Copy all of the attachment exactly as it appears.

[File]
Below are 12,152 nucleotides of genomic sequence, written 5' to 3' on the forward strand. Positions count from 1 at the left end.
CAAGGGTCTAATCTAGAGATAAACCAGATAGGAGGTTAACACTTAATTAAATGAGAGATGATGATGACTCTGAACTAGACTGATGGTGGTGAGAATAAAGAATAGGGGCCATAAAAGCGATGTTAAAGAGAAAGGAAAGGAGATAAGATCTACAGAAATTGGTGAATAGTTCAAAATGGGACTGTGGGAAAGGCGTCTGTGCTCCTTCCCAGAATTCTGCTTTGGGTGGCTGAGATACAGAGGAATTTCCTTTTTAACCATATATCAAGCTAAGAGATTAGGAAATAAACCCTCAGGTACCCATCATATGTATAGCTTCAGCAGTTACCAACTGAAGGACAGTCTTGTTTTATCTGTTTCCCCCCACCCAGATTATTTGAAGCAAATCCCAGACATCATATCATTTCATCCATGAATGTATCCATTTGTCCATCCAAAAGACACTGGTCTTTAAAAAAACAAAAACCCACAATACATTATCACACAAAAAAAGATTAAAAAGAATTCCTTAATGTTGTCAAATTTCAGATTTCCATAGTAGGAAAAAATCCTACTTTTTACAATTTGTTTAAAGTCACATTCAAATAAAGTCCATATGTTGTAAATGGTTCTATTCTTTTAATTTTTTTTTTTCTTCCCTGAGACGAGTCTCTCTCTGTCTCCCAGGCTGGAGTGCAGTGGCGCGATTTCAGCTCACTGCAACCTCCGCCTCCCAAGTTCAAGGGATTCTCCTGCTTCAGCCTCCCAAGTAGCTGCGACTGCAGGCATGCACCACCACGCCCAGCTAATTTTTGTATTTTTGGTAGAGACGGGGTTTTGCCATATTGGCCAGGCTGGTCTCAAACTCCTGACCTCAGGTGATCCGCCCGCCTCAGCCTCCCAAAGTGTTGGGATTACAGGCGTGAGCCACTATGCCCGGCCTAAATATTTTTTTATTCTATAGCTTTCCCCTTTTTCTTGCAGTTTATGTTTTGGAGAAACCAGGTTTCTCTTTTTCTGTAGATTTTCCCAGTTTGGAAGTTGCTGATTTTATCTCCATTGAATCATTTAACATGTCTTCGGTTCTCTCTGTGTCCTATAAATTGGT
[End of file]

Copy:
Below are 12,152 nucleotides of genomic sequence, written 5' to 3' on the forward strand. Positions count from 1 at the left end.
CAAGGGTCTAATCTAGAGATAAACCAGATAGGAGGTTAACACTTAATTAAATGAGAGATGATGATGACTCTGAACTAGACTGATGGTGGTGAGAATAAAGAATAGGGGCCATAAAAGCGATGTTAAAGAGAAAGGAAAGGAGATAAGATCTACAGAAATTGGTGAATAGTTCAAAATGGGACTGTGGGAAAGGCGTCTGTGCTCCTTCCCAGAATTCTGCTTTGGGTGGCTGAGATACAGAGGAATTTCCTTTTTAACCATATATCAAGCTAAGAGATTAGGAAATAAACCCTCAGGTACCCATCATATGTATAGCTTCAGCAGTTACCAACTGAAGGACAGTCTTGTTTTATCTGTTTCCCCCCACCCAGATTATTTGAAGCAAATCCCAGACATCATATCATTTCATCCATGAATGTATCCATTTGTCCATCCAAAAGACACTGGTCTTTAAAAAAACAAAAACCCACAATACATTATCACACAAAAAAAGATTAAAAAGAATTCCTTAATGTTGTCAAATTTCAGATTTCCATAGTAGGAAAAAATCCTACTTTTTACAATTTGTTTAAAGTCACATTCAAATAAAGTCCATATGTTGTAAATGGTTCTATTCTTTTAATTTTTTTTTTTCTTCCCTGAGACGAGTCTCTCTCTGTCTCCCAGGCTGGAGTGCAGTGGCGCGATTTCAGCTCACTGCAACCTCCGCCTCCCAAGTTCAAGGGATTCTCCTGCTTCAGCCTCCCAAGTAGCTGCGACTGCAGGCATGCACCACCACGCCCAGCTAATTTTTGTATTTTTGGTAGAGACGGGGTTTTGCCATATTGGCCAGGCTGGTCTCAAACTCCTGACCTCAGGTGATCCGCCCGCCTCAGCCTCCCAAAGTGTTGGGATTACAGGCGTGAGCCACTATGCCCGGCCTAAATATTTTTTTATTCTATAGCTTTCCCCTTTTTCTTGCAGTTTATGTTTTGGAGAAACCAGGTTTCTCTTTTTCTGTAGATTTTCCCAGTTTGGAAGTTGCTGATTTTATCTCCATTGAATCATTTAACATGTCTTCGGTTCTCTCTGTGTCCTATAAATTGGT